The Q and A format helps explore common questions and respond to other parenting models (e.g. using consequences, overusing plan A, consistency in parenting styles, using a reward system, time-outs, etc.). The list of skills - as well as potential solutions - is helpful when trying to identify the potential problems (and to be proactive). I think that as a SERT, you could guide a teacher and a child through the process, supporting them in coming up with mutually beneficial solutions. The proactive approach would be to identify the skills that need to be taught to a particular child given his/her needs and brainstorm a bunch of solutions that are acceptable in the classroom. The challenge is that this process takes time: “Proactive B discussions often take much longer than those depicted..., especially on complicated issues like sharing and appreciating how one’s behaviour is affecting others” (Greene 204). Working with adolescents in a high school setting, it makes a lot of sense to work through this process. Since we’re trying to teach adolescents how to become more capable of self-regulating and monitoring their behaviour, I think this process works. I also think you’d need support with this; that is, other staff would also need to be using the same process (e.g. Resource Room staff, admin). I think you’d want to be able to openly discuss the process and brainstorm problems and potential solutions ahead of time. In my school board, we’ve had a number of our staff trained to do this, so I’m hopeful that I can practice the steps with the support of school staff.
Read Ch 9-10 Talk about a specific passage (Ch 1-10) that struck you as significant —or interesting,profound, amusing, illuminating, disturbing, sad...?Why was it memorable?
I found the section on “maladaptive communication patterns” (ch. 9) really interesting, especially as it relates to the family dynamic. One of my concerns with the idea of being proactive means that we sometimes jump to conclusions before we even engage in a discussion with a troubled individual. Greene identifies several ways that communication can go sideways:
- Speculation - “drawing erroneous conclusions about each other’s motives or cognitions” (211),
- Overgeneralization - “the tendency to draw global conclusions in response to isolated events” (214),
- Perfectionism - “parents fail to acknowledge the progress their child has made and demonstrate a tendency to cling to an old, unmodified vision of the child’s capabilities”(215),
- Sarcasm - “black and white” thinking people don’t understand it or it’s frustrating (217)
- Put-downs - criticism of a child or the behaviour (217)
- Ruination or catastrophizing - “parents greatly exaggerate the effect of current behavour on a child’s future well-being” (217)
- Dwelling on the past
- Talking through a third person - extending one’s own concerns to another individual, speaking for that person
I like how Greene summed up this section: “Over time the goal is for you to be able to communicate with your explosive child in a way that demonstrates to him that you can control yourself during discussions, stay on topic, recognize when discussions aren’t going anywhere, get the discussion back on track, and deal more adaptively with things that are frustrating to you both” (218). Greene’s statement focuses as much on the behaviour of the adults as well as the children. In the case of working with explosive children, it’s too easy to fall into a pattern of using plan A where teachers try to impose their will. This section resonates with me as I think it’s miscommunication that’s at the root of many problems in schools (as well as in families). I can practically hear the voices of the children in the examples either from my own teaching or family life. I worry that when trying to be proactive, I might speculate or overgeneralize, so I like that this section helps identify pitfalls in communication.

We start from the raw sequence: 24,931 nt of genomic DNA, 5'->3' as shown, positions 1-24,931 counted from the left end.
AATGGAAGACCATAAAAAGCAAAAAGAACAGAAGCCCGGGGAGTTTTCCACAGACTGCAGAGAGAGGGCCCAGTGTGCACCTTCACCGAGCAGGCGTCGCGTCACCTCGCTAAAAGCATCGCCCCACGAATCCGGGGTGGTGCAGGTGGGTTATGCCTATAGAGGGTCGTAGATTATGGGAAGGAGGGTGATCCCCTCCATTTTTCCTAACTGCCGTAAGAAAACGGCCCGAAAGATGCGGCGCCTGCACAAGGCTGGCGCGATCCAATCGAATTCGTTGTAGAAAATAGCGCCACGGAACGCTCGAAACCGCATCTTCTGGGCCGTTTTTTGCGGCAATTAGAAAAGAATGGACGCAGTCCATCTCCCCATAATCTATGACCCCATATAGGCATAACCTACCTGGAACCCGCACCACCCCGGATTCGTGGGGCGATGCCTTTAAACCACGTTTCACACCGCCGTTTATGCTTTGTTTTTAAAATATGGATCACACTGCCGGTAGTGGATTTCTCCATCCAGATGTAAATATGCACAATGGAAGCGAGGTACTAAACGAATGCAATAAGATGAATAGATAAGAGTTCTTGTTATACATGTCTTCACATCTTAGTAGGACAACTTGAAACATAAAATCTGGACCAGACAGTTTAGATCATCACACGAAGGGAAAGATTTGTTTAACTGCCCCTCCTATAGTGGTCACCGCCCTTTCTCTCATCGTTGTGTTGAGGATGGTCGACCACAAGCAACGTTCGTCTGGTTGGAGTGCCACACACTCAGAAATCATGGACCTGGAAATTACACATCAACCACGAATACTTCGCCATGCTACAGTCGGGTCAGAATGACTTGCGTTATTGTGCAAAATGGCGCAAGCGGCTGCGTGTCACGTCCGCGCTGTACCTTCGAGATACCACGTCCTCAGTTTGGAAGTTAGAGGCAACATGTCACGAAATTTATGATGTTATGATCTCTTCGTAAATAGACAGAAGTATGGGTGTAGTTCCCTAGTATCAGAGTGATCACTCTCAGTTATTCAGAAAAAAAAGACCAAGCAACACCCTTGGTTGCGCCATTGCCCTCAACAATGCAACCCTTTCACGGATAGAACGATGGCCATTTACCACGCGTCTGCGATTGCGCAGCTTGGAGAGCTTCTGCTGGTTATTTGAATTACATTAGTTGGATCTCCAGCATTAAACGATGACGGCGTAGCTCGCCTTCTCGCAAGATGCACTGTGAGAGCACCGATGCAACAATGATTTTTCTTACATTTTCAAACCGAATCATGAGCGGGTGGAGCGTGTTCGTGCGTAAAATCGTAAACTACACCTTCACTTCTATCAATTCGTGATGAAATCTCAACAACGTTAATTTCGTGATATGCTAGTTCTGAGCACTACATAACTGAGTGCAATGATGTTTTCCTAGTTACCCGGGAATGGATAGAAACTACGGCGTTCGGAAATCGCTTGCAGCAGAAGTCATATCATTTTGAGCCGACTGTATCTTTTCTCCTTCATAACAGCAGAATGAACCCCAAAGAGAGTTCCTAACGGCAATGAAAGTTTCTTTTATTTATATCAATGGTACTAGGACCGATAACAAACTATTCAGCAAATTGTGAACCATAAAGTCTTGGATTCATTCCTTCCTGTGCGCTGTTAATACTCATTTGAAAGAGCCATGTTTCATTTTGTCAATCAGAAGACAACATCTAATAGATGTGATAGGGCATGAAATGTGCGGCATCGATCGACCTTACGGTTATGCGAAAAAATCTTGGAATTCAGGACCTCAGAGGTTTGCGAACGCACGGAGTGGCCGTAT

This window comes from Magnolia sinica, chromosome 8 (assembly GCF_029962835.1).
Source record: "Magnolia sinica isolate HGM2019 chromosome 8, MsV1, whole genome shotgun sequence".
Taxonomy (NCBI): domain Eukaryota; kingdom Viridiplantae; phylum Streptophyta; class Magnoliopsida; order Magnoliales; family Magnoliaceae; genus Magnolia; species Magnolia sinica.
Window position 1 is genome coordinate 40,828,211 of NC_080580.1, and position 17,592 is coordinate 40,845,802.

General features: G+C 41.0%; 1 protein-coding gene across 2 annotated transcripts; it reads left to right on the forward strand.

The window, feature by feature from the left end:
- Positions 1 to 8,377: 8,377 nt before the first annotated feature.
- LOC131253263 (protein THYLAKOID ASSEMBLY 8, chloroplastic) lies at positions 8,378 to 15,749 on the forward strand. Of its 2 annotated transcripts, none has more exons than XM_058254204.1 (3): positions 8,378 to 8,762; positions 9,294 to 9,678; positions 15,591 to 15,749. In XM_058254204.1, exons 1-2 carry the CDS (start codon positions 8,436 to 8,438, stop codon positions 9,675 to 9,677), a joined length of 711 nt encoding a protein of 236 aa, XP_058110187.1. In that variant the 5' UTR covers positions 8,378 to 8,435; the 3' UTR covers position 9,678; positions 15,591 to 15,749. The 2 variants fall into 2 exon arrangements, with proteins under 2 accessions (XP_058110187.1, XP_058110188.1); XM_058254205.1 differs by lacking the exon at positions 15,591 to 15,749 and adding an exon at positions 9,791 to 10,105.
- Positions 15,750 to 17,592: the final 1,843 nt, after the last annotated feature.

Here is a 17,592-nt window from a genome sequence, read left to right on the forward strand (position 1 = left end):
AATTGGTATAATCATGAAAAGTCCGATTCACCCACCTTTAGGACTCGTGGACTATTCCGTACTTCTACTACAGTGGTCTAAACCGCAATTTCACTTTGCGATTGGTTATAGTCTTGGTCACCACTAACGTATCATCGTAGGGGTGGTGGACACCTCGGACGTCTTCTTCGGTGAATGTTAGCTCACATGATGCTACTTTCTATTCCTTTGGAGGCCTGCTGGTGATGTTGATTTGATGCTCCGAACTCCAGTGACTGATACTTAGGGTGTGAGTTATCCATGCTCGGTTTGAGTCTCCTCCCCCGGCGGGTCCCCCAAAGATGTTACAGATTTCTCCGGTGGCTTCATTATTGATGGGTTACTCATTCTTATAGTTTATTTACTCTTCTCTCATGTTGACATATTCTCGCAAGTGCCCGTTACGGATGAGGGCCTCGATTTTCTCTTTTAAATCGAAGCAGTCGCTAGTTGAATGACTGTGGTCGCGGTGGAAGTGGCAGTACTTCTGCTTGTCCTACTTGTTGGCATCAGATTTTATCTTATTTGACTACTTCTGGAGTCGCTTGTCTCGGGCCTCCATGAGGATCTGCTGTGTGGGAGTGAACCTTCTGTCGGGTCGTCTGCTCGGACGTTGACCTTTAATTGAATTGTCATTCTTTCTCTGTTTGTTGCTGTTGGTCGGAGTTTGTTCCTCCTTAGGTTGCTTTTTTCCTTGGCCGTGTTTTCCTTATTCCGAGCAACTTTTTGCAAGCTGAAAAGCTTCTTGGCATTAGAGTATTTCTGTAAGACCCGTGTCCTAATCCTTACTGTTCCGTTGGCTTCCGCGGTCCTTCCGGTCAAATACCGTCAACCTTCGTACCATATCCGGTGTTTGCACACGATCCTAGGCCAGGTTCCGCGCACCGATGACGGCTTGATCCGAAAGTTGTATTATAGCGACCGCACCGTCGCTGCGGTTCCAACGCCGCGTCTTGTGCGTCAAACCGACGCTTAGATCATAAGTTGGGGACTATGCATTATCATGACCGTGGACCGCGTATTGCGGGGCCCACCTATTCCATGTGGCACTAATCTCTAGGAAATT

Read Ch 11-End: Has this book changed the way you will approach future behaviour concerns in your classroom? Who, if anybody, would you recommend to read this book? Why?
I hope that this book has resonated enough that it will cause me to think differently about behaviour concerns in my classroom. I think if I have another explosive child in my classroom this year, I will certainly give CPS a try. It’s interesting that Greene downplays a child’s explosiveness at school, providing some suggestions as to why some kids don’t explode at school: embarrassment, over-tiredness, socialization, and medication (243-244). This suggests that the target audience for this approach really is parents (as is clear in the book). I think at school, it would look a little different. As I’ve stated previously, I think CPS requires a team approach, so I am hopeful that others would be interested in using the approach. To facilitate this, I’d recommend the book to members of our Resource Room (although some of them have already been trained in CPS). I’m also interested in reading some of his other resources - the website, http://www.livesinthebalance.org/, is also a really rich resource.
I have a friend who is currently struggling with a 2 year old’s explosive behaviour, and I’ve thought of her family as I’ve been reading, but I really don’t think this approach would work with a child who cannot rationalize or have the discussions needed. I’ve wondered throughout reading the book about the lower age range for trying this approach, but recognize that it would be different for different children. The book gives an example of a grade 1 student (pg 260), suggesting that school-aged children would respond to the approach.
In the conclusion, Greene summarizes the implementation of Collaborative Problem Solving (CPS) nicely:
“If you’ve been trying to implement this model in your home or classroom, you’ve probably been working pretty hard. That’s OK - you were working hard already - let’s just make sure you have something to show for all that hard work. Just remember, it can take a while. You don’t fix a reading disability in a week, and you don’t fix this learning disability in a week either. But if things aren’t going as well as you hoped, seek out someone who can help you. Some who knows that children do well if they can” (273).